Airline pilots in a training class normally form study groups which, after a fast meal, meet in the hotel lobby every night to hit the books. For the ATOP class that's not required, although there are a couple of homework assignments in Continental's sophisticated computer-based training (CBT) classroom. Participants can stay in the CBT lab as late as 10 p.m. and review as much of the material as they wish. Two of the six do.

Much of the second day is spent reviewing the profile-or procedure-that will be flown in the simulator. "Airline flying is highly procedural," Phillips says, with procedures being memorized and performed the same way every time. "I think the toughest job in the cockpit is the pilot not flying. The PNF has to be ahead of the airplane-the pilot [flying] is just flying."

In the simulator, each student gets to fly 30 minutes as the pilot flying and 30 minutes as PNF-and an hour as an observer. Each comes away enthused, having learned a different lesson. "Even if you never go on to fly these, you can sit back and say, 'I flew a Boeing 737,'" Phillips tells them afterward.

Lee Dilley, a pilot from Doylestown, Pennsylvania, said his ATOP experience will help him in his daily flying. "It has reinforced my confidence in my ability to understand complex systems and apply that knowledge to effective problem-solving when the in- evitable glitches develop during flying," he said. "It also provided a very interesting insight into how Boeing solved a number of difficult problems in the design of the 737 relating to managing complexity and effective design of the so-called 'user interface' with the technology available at the time."

"ATOP helped me to see the other side that I thought was unobtainable," said J.D. Redfield, an accountant and pilot from Texas who owns an FBO. "I feel that if I was 20 years old again, I would definitely make the sacrifice to fly professionally. The experience did make me realize that the airplane flies just like a heavy twin. You just think faster, manage more, and handle much greater duties in emergencies." He plans to take the course again. "I will definitely pay better attention to the ground school part next time."

Neither Redfield nor Dilley decided to change careers as a result of the ATOP course, but some students do. Trish Pommrehn had just begun flying lessons when she took the course during the summer of 2002, when it was held at United Airlines' training facility. "I used to work for United Airlines, actually, scheduling pilots at their training center in Denver. Being around pilots all the time, I had gotten curious as to what flying was all about. I was curious-could I really do this?"

It was an experience that changed her life. "The ground school part of it was an eye-opener for me-the fact that I was really interested in the mechanics of it, and how things worked," said Pommrehn, who realized that she could change careers and become a pilot. "I could picture myself sitting in a classroom as a pilot, learning this material. It sparked my interest in a change of careers."

She had taken her first flying lesson out of curiosity, liked it, and took additional lessons, "but I didn't know where it was going. I was not one of those people who always dreamed of being a pilot, and I didn't realize that people of this age could change careers and be a pilot," said Pommrehn, 33. "The ATOP course was one of the things that turned my head to the possibility of doing this."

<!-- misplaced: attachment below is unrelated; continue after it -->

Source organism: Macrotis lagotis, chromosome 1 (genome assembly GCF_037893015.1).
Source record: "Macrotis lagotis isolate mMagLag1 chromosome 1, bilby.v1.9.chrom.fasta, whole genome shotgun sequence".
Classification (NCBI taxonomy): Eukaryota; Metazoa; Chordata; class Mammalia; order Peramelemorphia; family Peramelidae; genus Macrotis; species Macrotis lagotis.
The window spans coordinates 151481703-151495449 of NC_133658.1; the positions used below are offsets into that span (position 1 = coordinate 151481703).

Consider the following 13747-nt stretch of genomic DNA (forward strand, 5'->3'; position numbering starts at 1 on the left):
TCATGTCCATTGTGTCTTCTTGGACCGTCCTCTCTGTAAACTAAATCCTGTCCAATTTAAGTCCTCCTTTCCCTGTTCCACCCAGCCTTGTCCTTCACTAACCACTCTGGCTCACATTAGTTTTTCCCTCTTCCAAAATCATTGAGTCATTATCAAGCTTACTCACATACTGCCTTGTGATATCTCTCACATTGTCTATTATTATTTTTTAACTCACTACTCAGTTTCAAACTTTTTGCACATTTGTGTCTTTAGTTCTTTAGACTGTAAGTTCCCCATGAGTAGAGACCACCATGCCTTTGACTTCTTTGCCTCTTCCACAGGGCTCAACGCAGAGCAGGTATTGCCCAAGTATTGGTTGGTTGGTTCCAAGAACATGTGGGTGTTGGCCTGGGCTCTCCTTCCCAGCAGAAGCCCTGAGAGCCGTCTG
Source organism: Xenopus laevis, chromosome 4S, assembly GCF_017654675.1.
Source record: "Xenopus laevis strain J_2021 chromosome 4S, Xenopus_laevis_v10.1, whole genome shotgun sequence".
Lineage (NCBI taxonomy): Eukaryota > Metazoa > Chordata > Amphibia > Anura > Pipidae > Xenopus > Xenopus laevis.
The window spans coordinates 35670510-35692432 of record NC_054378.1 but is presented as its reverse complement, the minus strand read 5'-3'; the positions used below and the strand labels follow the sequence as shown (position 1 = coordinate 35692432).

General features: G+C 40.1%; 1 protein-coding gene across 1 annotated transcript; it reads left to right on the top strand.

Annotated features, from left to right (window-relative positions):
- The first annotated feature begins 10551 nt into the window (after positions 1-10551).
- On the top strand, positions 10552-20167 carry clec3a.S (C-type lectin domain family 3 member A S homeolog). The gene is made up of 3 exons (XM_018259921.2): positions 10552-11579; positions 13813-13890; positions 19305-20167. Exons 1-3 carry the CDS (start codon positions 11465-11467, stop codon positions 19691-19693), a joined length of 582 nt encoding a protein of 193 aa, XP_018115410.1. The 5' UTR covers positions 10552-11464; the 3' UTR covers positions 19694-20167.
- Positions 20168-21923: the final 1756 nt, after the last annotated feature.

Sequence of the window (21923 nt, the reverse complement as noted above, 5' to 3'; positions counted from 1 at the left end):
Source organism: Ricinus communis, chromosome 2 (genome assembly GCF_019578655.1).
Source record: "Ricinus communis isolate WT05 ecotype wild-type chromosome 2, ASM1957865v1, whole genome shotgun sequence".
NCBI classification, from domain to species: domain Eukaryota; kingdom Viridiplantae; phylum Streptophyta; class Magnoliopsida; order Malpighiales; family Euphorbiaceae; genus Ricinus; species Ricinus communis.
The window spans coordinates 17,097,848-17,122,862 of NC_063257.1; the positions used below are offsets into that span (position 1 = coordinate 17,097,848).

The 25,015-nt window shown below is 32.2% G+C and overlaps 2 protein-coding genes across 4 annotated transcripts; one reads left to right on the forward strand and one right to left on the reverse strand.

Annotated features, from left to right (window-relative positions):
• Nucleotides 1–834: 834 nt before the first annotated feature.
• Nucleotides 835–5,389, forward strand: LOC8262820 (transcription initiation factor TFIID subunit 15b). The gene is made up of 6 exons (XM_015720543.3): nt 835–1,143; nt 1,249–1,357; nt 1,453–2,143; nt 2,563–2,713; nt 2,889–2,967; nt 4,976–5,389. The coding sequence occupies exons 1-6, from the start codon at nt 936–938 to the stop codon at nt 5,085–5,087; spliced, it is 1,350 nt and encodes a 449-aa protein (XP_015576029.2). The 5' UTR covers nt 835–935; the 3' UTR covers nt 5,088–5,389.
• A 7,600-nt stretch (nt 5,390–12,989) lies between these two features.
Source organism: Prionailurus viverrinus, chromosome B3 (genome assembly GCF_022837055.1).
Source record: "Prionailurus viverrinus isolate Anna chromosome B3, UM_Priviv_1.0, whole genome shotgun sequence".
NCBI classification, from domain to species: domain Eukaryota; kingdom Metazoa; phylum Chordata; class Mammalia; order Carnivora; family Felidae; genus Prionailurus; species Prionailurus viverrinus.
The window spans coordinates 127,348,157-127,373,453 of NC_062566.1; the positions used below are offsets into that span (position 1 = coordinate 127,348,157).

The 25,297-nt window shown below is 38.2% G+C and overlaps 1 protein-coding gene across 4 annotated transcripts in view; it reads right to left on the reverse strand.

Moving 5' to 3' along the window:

The course was a good networking opportunity, added Pommrehn, who met an instructor from a Florida flight academy, decided to attend that school, and is now a flight instructor there. "Pilots are from all walks of life, and you never know who you're going to sit next to in that class."

Pommrehn took the ATOP course again in June 2003 at Continental. "I got a lot more out of the flying part of it-the first time, I had not even soloed yet." She was also impressed by the way the course takes complex systems information and explains it so understandably, and with the atmosphere at the training center. "I really liked it at Continental-it was really well done."

The course can help more than those contemplating an airline career, she observed. "If somebody is toying with the idea of going to a flight academy, the [ATOP] experience isn't that different from going through a fast-paced program in general. It really makes you think-can I sit here day after day, and retain this kind of information?"

Kevin Clark was the first ATOP grad to be hired by an airline. "I had just finished my ATP [airline transport pilot certificate] and was on my way to the commuters. I knew when I went to the ATOP class that I had a class date at Frontier but I had no practical experience in anything that burned kerosene," he said. "I signed up for the sim experience-I wanted to see what it would be like to fly a 737, because I'd never done anything like that before."

That was a decade ago. "I was sitting there starry-eyed," he said. "I didn't know what [the instructor] was talking about." But Clark was a quick study. He flew for Frontier for three years, went to Southwest in 1997, and is a captain there now. ATOP is very good for anyone interested in or considering an airline career, he said.

Part of that change was a move from United's training center to Continental's. "It's a really good program-it's enjoyable and it's informative," said John Elwell, manager of flight test and contract training for Continental. "It's been a real pleasure to have Wayne here. It's exciting to see the cross-section of individuals that he brings into the class."

Some of the students just want to find out more about flying with the airlines, "and others are looking for that airline career," Elwell said. "Wayne recently had a deaf student who wants to have a career as a professional pilot-he had a sign interpreter with him.

"It's fun to have these people here," he said. "We like to show off our facility. Not only the facility, but the Continental way of doing things-the atmosphere."

The atmosphere of both Continental's training center and the ATOP experience has influenced quite a few people to pursue airline careers, observed Phillips, clearly pleased with his role in introducing them to the art of drinking from the fire hose.

Mike Collins is editor of AOPA Flight Training magazine.